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United States, Alaska, Mount Fairweather, East-Southeast Ridge and "Sabine"

Mount Fairweather, East-Southeast Ridge and “Sabine.” Gaping crevasses made it impossible to land near our chosen objective. A snap, mid-air decision left us at the base of an ideal consolation prize, the unclimbed east-southeast ridge of Fairweather. (This is clearly seen on the photograph on page 33 of AAJ, 1981.) With the weather unusually fair, Jim and Kevin Haberl, Alastair Foreman and I began climbing almost immediately. The first day took us up gullies, shattered rock, cornices and occasional towers over the summit (8860 feet) of the sub-peak which rises on the lower arm of the east-southeast ridge. On Day 2, we followed a spiny ridge leveling onto a hanging glacier, which then reared up onto a 1500-foot-high, 50° snow-and-ice face. Again established on the ridge, we found a fragile perch for the evening tucked into the lee of a rock tower at 11,300 feet with vistas of chaotic ice swirling below. Day 3 was Alaska at its finest: delicate climbing and breath-taking exposure as we threaded our way up pinnacles and cornices in blustery weather to a roomy bergschrund bivouac at 12,300 feet. From here, a short ice step opened up to broader slopes leading to the 13,820-foot sub-peak. Near here, we joined the route which had been descended by Jim Wickwire, Greg Markov and Dusan Jagersky in 1973. Not far beyond P 13,820, we turned back in a blizzard. The wind still howled on the morning of Day 5, but the sky had cleared. On May 20, in a few hours from camp we reached the point where the southeast ridge abuts into the Carpé Ridge, which we followed up its impressive ice nose to ripping wind on the summit, the highest point in British Columbia, an important point for us from Vancouver. We took another two days to descend the Carpé, including a final half-day of scouting a way through bewildering and dangerous ice cliffs that guard the bottom of the route. Spent, we arrived back in Base Camp just as huge lenticular clouds heralded the collapse of weather for almost two weeks. In a quick non-stop dash just before pick-up time, Foreman and the Haberl brothers climbed the beautiful and sharp southeast spur of “Sabine” (3172 meters, 10,405 feet) in a 28-hour return-trip. This was probably the third ascent of the peak.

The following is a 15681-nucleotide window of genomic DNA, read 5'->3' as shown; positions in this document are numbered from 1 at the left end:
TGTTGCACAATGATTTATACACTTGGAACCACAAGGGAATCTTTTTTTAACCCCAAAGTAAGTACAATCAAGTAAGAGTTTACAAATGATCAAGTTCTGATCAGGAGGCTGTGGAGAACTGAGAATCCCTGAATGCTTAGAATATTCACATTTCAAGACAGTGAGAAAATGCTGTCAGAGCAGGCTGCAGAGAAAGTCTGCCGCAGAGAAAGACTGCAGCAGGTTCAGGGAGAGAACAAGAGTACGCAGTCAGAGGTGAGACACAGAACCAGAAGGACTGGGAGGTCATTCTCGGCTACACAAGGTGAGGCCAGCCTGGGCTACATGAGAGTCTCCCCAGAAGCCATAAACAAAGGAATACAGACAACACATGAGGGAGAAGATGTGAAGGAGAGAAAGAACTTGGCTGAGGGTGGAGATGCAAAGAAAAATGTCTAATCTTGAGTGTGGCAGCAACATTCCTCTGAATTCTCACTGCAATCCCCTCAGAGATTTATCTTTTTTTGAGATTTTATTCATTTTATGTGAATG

Michael Down, Alpine Club of Canada